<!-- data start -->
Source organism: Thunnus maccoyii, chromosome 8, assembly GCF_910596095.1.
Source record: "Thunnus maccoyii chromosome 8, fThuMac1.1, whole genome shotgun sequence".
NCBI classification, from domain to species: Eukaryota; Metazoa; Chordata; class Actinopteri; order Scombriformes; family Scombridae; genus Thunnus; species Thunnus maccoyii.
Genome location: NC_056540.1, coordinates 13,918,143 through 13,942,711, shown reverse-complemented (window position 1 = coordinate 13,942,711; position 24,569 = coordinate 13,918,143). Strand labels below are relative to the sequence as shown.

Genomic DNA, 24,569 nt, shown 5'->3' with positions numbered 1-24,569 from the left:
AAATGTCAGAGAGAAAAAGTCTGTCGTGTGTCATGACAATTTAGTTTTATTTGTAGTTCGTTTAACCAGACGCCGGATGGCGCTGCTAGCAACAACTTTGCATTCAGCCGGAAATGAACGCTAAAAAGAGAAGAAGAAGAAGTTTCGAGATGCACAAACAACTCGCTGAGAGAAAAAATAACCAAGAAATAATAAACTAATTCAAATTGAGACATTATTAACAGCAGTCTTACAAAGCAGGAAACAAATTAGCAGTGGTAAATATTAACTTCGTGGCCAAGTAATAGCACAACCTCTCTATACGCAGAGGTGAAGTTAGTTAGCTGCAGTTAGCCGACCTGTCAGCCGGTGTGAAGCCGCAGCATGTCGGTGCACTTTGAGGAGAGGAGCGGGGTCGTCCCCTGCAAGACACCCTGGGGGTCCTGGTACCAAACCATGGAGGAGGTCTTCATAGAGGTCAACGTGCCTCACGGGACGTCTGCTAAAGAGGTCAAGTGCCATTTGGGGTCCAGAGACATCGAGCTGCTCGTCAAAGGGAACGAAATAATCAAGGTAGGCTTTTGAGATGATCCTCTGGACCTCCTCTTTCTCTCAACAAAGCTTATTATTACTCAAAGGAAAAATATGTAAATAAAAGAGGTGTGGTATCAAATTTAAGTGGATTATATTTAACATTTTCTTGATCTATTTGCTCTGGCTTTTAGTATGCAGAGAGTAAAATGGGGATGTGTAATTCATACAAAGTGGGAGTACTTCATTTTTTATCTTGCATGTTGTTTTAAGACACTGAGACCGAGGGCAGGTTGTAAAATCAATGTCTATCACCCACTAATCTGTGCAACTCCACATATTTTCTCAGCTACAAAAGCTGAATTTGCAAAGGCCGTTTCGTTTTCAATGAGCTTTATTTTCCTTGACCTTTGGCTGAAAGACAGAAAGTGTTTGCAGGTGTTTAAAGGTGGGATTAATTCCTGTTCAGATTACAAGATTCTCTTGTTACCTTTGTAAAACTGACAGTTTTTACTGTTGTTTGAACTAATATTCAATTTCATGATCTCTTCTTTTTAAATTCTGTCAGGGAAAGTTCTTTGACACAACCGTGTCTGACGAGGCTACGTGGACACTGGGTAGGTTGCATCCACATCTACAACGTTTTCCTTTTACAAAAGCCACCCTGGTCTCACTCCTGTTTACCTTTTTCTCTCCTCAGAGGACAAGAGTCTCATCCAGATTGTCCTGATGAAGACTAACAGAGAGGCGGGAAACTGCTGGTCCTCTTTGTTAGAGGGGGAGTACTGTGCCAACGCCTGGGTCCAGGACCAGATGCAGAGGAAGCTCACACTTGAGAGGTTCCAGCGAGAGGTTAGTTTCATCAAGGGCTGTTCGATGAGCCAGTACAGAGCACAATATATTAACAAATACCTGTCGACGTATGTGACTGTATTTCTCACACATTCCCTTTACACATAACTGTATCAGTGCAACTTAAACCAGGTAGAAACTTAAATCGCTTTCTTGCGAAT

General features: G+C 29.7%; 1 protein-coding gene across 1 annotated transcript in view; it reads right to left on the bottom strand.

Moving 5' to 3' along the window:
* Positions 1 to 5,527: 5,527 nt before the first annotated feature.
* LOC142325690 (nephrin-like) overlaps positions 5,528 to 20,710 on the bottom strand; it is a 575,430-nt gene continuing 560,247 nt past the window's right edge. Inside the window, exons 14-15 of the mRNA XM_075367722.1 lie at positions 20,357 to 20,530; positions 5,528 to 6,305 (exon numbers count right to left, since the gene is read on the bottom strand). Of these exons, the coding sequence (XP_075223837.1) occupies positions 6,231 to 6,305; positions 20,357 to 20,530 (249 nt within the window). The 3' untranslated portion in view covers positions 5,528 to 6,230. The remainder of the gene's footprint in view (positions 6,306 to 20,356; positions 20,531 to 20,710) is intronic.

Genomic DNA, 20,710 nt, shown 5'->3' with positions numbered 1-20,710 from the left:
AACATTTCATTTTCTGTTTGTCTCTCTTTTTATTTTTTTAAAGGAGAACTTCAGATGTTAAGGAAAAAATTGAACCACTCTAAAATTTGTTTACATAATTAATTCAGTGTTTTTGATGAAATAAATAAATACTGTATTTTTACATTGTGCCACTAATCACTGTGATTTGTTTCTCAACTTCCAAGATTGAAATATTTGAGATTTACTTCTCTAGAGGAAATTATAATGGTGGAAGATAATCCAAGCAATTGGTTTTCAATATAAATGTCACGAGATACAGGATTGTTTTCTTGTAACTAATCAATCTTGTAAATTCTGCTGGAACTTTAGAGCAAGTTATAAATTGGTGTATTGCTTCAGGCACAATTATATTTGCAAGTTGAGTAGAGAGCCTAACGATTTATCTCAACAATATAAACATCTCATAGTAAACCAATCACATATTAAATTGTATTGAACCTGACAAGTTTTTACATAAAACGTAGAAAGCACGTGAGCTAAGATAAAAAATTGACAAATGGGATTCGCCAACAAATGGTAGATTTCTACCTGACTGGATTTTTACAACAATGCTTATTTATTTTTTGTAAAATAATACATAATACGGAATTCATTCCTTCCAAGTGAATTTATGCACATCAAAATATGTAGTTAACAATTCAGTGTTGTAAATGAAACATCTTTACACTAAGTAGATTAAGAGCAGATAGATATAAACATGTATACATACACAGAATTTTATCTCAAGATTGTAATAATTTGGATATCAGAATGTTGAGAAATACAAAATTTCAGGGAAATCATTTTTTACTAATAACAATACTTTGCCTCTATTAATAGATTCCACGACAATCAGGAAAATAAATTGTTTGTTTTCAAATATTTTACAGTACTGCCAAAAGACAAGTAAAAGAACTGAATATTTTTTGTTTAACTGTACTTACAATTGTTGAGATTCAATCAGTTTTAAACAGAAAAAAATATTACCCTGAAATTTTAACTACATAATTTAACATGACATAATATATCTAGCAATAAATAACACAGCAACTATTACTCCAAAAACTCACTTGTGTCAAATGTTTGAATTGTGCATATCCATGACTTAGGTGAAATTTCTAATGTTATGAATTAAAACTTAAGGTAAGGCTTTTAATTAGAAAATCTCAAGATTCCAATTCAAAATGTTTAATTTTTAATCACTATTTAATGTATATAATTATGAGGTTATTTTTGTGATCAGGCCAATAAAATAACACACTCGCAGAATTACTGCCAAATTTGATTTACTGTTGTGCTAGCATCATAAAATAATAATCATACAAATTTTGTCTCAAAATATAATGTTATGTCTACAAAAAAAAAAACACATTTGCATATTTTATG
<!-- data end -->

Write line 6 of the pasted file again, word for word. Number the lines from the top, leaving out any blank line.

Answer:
AAATGTCAGAGAGAAAAAGTCTGTCGTGTGTCATGACAATTTAGTTTTATTTGTAGTTCGTTTAACCAGACGCCGGATGGCGCTGCTAGCAACAACTTTGCATTCAGCCGGAAATGAACGCTAAAAAGAGAAGAAGAAGAAGTTTCGAGATGCACAAACAACTCGCTGAGAGAAAAAATAACCAAGAAATAATAAACTAATTCAAATTGAGACATTATTAACAGCAGTCTTACAAAGCAGGAAACAAATTAGCAGTGGTAAATATTAACTTCGTGGCCAAGTAATAGCACAACCTCTCTATACGCAGAGGTGAAGTTAGTTAGCTGCAGTTAGCCGACCTGTCAGCCGGTGTGAAGCCGCAGCATGTCGGTGCACTTTGAGGAGAGGAGCGGGGTCGTCCCCTGCAAGACACCCTGGGGGTCCTGGTACCAAACCATGGAGGAGGTCTTCATAGAGGTCAACGTGCCTCACGGGACGTCTGCTAAAGAGGTCAAGTGCCATTTGGGGTCCAGAGACATCGAGCTGCTCGTCAAAGGGAACGAAATAATCAAGGTAGGCTTTTGAGATGATCCTCTGGACCTCCTCTTTCTCTCAACAAAGCTTATTATTACTCAAAGGAAAAATATGTAAATAAAAGAGGTGTGGTATCAAATTTAAGTGGATTATATTTAACATTTTCTTGATCTATTTGCTCTGGCTTTTAGTATGCAGAGAGTAAAATGGGGATGTGTAATTCATACAAAGTGGGAGTACTTCATTTTTTATCTTGCATGTTGTTTTAAGACACTGAGACCGAGGGCAGGTTGTAAAATCAATGTCTATCACCCACTAATCTGTGCAACTCCACATATTTTCTCAGCTACAAAAGCTGAATTTGCAAAGGCCGTTTCGTTTTCAATGAGCTTTATTTTCCTTGACCTTTGGCTGAAAGACAGAAAGTGTTTGCAGGTGTTTAAAGGTGGGATTAATTCCTGTTCAGATTACAAGATTCTCTTGTTACCTTTGTAAAACTGACAGTTTTTACTGTTGTTTGAACTAATATTCAATTTCATGATCTCTTCTTTTTAAATTCTGTCAGGGAAAGTTCTTTGACACAACCGTGTCTGACGAGGCTACGTGGACACTGGGTAGGTTGCATCCACATCTACAACGTTTTCCTTTTACAAAAGCCACCCTGGTCTCACTCCTGTTTACCTTTTTCTCTCCTCAGAGGACAAGAGTCTCATCCAGATTGTCCTGATGAAGACTAACAGAGAGGCGGGAAACTGCTGGTCCTCTTTGTTAGAGGGGGAGTACTGTGCCAACGCCTGGGTCCAGGACCAGATGCAGAGGAAGCTCACACTTGAGAGGTTCCAGCGAGAGGTTAGTTTCATCAAGGGCTGTTCGATGAGCCAGTACAGAGCACAATATATTAACAAATACCTGTCGACGTATGTGACTGTATTTCTCACACATTCCCTTTACACATAACTGTATCAGTGCAACTTAAACCAGGTAGAAACTTAAATCGCTTTCTTGCGAAT